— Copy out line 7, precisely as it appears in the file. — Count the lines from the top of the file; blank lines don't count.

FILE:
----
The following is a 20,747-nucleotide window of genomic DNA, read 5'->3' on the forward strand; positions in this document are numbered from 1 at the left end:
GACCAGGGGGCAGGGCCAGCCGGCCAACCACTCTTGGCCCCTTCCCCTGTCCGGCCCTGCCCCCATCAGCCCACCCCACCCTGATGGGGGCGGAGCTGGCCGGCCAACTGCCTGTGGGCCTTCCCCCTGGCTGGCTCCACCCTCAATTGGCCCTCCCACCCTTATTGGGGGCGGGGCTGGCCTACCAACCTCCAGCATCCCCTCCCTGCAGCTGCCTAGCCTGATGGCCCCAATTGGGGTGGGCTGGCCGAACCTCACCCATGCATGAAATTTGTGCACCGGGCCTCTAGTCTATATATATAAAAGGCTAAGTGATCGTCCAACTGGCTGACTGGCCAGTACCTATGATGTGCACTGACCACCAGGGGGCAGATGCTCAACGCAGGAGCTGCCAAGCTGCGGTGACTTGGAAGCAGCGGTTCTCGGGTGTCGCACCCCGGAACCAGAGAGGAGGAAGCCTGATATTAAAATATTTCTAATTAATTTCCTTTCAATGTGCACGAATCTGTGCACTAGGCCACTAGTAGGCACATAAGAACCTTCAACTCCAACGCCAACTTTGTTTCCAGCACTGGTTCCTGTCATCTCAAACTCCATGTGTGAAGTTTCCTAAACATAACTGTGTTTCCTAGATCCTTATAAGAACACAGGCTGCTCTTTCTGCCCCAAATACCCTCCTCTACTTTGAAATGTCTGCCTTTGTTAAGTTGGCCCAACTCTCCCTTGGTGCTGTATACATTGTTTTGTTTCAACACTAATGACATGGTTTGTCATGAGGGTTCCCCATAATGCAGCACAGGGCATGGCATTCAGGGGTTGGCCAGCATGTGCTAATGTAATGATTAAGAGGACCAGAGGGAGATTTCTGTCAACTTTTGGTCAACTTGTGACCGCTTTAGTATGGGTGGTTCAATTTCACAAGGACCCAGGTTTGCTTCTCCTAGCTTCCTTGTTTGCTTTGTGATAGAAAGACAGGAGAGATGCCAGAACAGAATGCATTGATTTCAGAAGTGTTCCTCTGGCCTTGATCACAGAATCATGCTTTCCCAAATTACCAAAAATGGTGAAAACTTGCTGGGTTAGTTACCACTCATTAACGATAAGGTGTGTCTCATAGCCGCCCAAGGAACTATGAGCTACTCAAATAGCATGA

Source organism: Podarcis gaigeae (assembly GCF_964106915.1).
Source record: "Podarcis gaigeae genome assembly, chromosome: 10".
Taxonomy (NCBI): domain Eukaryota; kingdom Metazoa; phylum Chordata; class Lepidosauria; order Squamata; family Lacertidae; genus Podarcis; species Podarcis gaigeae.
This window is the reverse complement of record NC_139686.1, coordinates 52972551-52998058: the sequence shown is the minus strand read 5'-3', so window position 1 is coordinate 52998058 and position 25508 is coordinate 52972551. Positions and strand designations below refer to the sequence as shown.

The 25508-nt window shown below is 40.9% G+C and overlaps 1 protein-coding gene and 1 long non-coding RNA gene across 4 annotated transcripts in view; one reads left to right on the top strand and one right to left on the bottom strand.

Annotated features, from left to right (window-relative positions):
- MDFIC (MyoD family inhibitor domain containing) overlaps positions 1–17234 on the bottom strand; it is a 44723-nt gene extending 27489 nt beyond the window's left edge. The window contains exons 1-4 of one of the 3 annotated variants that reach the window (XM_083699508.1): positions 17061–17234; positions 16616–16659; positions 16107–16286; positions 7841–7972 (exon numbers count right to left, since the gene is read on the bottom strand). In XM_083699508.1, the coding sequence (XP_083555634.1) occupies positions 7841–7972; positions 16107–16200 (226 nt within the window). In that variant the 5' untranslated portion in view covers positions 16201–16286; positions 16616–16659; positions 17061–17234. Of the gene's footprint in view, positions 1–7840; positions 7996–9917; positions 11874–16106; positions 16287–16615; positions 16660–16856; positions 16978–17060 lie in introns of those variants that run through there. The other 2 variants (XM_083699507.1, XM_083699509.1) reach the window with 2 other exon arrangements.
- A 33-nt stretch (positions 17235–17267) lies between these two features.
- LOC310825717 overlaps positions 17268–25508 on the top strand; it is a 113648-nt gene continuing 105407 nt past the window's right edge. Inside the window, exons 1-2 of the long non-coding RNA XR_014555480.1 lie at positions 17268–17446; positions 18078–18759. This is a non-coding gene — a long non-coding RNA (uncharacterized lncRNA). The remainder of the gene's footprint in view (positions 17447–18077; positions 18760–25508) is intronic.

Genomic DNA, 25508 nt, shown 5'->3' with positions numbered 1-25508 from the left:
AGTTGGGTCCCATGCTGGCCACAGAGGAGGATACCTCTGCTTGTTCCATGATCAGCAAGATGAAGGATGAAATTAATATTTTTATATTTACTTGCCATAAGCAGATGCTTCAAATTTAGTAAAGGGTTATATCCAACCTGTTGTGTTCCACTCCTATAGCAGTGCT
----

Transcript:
The 25508-nt window shown below is 40.9% G+C and overlaps 1 protein-coding gene and 1 long non-coding RNA gene across 4 annotated transcripts in view; one reads left to right on the top strand and one right to left on the bottom strand.